When masked militants were kidnapping aid workers off the streets of Iraq last summer, Hania Mufti's boss at Human Rights Watch pounded her with e-mails and phone calls trying to persuade her to get out of the country. After two decades of watching Iraq only from the outside, Mufti did not want to leave but finally relented after winning acknowledgment that her departure was just "temporary."
This courageous woman should make Saddam Hussein nervous. For years she has been collecting evidence of human-rights abuses that he and his regime committed against Kurds and other citizens. This has been her passion since 1981, when she began work as a researcher for Amnesty International. She left the field in 1997 feeling burned out, only to return three years later in the post she still holds: London director for the Middle East and North Africa division of Human Rights Watch.
Mufti has doggedly amassed evidence for the dossier of crimes prosecutors are compiling to press their case against Saddam and his regime. Dressed typically in the field in blue jeans, a T shirt and an oversize, button-down shirt, Mufti has been slogging through piles of documents taken from Iraqi security headquarters in Kirkuk, searching for evidence of crimes. She has also captured on tape testimony from Iraqis who say they were tortured by Saddam's regime. At the same time, she has investigated wrongdoing on the other side too: after U.S. troops entered Iraq, Mufti documented abuses by Iraqi security forces under American control.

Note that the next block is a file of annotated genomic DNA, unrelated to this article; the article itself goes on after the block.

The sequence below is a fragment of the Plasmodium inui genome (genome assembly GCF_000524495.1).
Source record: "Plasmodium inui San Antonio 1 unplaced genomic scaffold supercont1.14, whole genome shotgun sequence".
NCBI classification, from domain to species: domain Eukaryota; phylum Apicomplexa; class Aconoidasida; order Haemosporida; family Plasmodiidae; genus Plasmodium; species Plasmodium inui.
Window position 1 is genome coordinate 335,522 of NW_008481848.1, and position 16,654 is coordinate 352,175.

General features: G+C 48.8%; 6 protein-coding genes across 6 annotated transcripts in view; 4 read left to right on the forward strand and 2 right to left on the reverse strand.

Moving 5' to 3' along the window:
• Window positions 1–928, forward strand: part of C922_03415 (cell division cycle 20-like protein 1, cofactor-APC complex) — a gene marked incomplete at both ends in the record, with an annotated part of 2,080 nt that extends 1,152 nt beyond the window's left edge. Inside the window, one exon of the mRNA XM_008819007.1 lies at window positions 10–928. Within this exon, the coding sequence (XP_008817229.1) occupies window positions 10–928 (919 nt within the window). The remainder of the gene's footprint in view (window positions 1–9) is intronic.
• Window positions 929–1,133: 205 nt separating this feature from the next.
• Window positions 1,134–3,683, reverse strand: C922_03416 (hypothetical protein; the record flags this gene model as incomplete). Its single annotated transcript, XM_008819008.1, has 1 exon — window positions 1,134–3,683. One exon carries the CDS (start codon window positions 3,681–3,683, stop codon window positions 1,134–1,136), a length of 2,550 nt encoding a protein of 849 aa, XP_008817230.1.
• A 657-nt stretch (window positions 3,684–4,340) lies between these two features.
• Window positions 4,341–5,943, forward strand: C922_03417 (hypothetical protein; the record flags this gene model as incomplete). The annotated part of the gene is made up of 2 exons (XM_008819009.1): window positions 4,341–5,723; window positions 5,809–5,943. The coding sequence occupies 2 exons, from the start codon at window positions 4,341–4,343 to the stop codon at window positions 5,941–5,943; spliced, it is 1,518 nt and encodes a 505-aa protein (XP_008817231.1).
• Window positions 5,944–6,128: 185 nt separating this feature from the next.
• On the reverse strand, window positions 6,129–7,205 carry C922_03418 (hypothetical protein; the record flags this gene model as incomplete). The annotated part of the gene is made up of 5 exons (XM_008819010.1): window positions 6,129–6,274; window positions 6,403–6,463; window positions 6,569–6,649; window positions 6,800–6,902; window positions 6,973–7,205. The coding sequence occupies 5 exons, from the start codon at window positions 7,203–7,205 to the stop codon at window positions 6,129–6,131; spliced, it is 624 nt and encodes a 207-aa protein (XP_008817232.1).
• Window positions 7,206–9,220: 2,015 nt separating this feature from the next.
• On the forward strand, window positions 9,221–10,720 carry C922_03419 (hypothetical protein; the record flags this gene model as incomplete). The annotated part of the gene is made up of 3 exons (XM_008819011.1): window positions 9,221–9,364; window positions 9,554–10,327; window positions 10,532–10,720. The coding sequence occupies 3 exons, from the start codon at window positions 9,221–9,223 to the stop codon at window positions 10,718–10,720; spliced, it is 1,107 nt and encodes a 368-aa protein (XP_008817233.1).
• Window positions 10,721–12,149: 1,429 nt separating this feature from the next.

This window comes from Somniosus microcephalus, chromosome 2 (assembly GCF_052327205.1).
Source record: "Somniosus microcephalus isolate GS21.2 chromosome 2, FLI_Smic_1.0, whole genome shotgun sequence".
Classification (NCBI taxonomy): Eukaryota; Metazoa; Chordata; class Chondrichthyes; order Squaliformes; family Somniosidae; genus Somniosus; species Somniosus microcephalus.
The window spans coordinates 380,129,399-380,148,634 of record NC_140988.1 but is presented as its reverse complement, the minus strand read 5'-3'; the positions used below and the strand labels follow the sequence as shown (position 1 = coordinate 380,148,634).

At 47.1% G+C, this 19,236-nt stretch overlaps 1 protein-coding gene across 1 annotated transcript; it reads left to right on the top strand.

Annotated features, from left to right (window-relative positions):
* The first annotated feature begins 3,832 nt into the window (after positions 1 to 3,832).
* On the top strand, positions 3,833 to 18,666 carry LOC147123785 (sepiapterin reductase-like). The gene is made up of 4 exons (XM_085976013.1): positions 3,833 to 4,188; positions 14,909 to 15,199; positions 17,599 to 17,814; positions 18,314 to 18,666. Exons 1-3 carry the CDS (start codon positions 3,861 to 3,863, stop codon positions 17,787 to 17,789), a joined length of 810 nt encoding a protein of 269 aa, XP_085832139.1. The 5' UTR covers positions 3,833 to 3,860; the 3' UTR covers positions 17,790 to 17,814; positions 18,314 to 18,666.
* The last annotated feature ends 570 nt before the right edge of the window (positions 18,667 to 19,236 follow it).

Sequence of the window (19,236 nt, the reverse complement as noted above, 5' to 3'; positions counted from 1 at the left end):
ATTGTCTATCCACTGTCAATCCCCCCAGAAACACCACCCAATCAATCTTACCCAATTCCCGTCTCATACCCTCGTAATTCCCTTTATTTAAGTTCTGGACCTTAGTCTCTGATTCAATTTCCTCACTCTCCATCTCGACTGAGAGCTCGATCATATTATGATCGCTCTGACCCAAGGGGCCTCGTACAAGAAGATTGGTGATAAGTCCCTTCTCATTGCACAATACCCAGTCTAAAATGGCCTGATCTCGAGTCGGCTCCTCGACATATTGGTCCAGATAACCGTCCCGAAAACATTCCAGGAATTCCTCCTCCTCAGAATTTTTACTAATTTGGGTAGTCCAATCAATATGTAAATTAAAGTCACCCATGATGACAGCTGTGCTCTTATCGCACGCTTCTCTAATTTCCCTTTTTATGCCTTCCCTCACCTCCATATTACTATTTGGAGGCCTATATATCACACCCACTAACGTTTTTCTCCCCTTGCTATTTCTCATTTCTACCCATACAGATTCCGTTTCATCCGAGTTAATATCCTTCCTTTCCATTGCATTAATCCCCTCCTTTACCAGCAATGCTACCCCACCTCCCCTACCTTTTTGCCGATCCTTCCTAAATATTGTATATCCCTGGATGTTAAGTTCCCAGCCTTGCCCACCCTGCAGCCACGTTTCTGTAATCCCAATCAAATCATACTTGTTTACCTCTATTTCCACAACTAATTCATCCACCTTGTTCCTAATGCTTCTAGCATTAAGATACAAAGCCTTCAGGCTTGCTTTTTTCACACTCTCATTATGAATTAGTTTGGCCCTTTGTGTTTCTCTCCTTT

Mufti, 47, grew up in an élite Jordanian family in Amman. Her dream, she says, is to help Iraqis develop a relationship between the state and its citizens that "is not based on fear." She is also urging Western nations to do more to help reform Iraq's judicial and police systems. "We're still at the beginning of the road," she says. "It's a matter of having enough belief and faith." And of having a few dedicated souls around like Mufti.
Nomani, a journalist and author, wrote Standing Alone in Mecca
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